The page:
Friday, July 18, 2008

To the Moon!

Recently at pastry school, I've been in a chocolate and sugar class. It was divided into two sections, chocolate and sugar. (You probably could have guessed that...) We just finished the chocolate section Wednesday, which ended with a final project- a chocolate centerpiece. I'll be honest, I liked making bon bons and truffles and chocolate candies, but the centerpiece was a stressful affair.

In case you've never worked extensively with chocolate before (which I hadn't prior to this class- though I had eaten chocolate extensively) there are several steps required to ensure that your chocolate will dry smooth and shiny, will be hard and will release properly from molds. Every kind of chocolate you will ever buy, from a plain ol' Hershey's bar to a box of Godiva truffles (yum!) has gone through this process, called tempering.

Tempering is basically a process in which you melt your chocolate to a specific temperature (it varies by the type of chocolate), then you pour it out and paddle it on a marble or stainless steel table until it cools to a specific temperature, then you warm it back up to another specific temperature. If you don't temper chocolate, it won't harden properly, it will have a grainy texture and it will have a sticky feel.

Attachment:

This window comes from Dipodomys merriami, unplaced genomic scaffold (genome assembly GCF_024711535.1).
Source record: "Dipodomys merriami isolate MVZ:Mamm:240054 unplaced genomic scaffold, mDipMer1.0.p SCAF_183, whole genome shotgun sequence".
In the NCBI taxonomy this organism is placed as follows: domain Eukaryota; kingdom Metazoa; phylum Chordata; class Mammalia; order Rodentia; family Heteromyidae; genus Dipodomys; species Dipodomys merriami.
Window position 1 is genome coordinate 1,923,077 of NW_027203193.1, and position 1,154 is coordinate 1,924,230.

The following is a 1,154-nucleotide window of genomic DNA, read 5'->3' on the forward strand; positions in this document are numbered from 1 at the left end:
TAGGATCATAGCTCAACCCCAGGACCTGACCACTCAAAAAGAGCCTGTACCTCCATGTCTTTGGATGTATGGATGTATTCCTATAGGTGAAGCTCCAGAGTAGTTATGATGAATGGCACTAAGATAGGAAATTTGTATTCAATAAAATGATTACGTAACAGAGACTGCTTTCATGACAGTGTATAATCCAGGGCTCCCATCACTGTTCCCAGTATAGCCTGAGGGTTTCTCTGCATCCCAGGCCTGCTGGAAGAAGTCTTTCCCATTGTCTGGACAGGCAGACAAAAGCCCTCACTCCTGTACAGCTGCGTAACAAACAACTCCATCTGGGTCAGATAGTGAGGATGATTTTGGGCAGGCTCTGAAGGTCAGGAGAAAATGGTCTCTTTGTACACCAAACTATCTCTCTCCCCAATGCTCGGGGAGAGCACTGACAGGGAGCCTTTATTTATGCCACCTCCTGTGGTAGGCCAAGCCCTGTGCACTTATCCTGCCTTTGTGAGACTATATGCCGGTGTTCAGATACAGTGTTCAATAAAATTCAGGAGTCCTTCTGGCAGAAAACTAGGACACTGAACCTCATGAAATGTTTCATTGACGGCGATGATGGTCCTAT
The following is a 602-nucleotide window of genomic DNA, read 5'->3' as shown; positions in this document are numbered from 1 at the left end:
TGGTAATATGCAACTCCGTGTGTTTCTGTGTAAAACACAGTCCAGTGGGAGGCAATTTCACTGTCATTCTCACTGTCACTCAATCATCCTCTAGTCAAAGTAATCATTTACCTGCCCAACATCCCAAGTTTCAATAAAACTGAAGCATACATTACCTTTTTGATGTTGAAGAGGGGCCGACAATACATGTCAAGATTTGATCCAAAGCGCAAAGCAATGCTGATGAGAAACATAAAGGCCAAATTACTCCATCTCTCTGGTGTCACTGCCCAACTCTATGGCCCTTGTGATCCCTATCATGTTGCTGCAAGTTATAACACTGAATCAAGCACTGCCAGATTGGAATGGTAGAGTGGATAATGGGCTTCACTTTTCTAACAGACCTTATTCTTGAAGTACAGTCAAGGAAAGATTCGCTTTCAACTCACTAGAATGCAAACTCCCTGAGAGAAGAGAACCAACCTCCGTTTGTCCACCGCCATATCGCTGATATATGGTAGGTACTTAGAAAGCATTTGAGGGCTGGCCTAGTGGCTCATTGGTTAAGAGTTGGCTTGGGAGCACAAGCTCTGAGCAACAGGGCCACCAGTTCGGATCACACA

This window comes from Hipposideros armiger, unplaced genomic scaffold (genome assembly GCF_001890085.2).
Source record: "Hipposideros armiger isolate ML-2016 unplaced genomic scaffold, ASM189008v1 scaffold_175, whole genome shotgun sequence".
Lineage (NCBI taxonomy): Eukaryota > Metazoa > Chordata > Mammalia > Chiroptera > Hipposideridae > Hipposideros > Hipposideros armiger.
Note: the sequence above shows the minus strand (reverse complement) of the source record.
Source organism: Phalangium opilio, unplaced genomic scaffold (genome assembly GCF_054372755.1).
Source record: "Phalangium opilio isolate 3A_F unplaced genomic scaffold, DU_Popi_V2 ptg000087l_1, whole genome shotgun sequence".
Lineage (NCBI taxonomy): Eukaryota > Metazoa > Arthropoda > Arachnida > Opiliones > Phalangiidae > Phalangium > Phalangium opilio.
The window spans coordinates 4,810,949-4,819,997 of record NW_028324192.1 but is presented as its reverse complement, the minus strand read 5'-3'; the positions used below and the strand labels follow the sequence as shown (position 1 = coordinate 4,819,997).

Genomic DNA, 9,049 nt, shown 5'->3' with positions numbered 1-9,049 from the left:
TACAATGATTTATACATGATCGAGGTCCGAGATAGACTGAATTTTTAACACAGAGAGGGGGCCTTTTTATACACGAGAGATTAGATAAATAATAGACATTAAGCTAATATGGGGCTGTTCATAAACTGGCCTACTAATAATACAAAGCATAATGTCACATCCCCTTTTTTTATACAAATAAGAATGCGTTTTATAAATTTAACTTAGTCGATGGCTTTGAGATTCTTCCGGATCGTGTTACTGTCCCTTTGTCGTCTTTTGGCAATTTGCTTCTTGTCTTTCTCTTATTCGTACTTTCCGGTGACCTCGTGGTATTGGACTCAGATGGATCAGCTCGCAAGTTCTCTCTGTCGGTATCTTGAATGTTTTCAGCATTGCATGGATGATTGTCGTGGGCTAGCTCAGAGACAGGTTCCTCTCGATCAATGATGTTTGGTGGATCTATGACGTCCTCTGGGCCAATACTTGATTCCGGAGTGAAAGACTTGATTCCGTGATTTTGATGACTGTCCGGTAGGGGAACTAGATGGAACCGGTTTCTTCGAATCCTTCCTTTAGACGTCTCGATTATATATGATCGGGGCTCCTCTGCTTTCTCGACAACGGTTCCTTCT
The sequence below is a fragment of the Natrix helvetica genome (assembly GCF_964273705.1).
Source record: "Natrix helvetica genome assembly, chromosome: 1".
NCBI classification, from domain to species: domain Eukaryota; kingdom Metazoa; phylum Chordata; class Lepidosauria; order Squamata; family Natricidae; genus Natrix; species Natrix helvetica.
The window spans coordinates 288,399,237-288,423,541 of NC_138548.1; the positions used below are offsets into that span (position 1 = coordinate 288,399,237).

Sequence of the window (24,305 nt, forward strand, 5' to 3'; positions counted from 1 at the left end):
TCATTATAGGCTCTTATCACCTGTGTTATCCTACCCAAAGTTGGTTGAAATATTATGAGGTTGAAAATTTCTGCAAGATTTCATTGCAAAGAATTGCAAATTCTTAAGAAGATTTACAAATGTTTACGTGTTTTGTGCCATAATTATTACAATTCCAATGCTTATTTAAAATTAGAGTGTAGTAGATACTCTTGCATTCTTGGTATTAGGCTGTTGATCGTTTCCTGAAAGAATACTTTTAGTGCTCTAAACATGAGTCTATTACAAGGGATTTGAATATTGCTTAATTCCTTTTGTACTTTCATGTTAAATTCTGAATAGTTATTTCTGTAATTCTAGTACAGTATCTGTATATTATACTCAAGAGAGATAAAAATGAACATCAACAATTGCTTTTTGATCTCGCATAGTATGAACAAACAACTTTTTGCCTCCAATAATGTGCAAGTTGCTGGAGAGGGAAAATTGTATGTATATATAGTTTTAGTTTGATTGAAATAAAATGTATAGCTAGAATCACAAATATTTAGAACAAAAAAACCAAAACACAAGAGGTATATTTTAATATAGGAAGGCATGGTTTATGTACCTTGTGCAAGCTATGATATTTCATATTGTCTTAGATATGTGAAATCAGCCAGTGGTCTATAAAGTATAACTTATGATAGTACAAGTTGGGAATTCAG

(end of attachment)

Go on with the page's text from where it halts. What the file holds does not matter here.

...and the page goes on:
After tempering the chocolates (we had to use white, milk and dark in our sculptures) I poured them out, let them cool slightly and cut out my pattern pieces (which I had made from paper the day prior). Once all the pieces were cut out and cooled, I carefully assembled them using more melted chocolate and a special cooling spray that cools the chocolate so it sets faster. Some were assembled flat, others were assembled once the piece was upright on the base. The final touch was some bon-bons and chocolate garnishes on the base, some edible luster dusts and filigree work.


Mine, as you can see, was space themed, with a comet, stars and the aurora borealis. (The aurora borealis was done with colored cocoa butter and luster dusts.) From the base to the tip of the comet's tail was probably about 15in. Chef liked it, and I got an excellent grade, which was gratifying, as my goal for the project was to make something that at least wouldn't collapse under its own weight.
We just started working with sugar last night, which is a very different process. Much hotter. I should probably stock up on burn cream.

3 comments:

Cakespy said...

This is simply amazing!! I am in awe of your finished product!

Foodie said...

Wow, it's gorgeous!

Pumpkin said...

Thank you so much! :)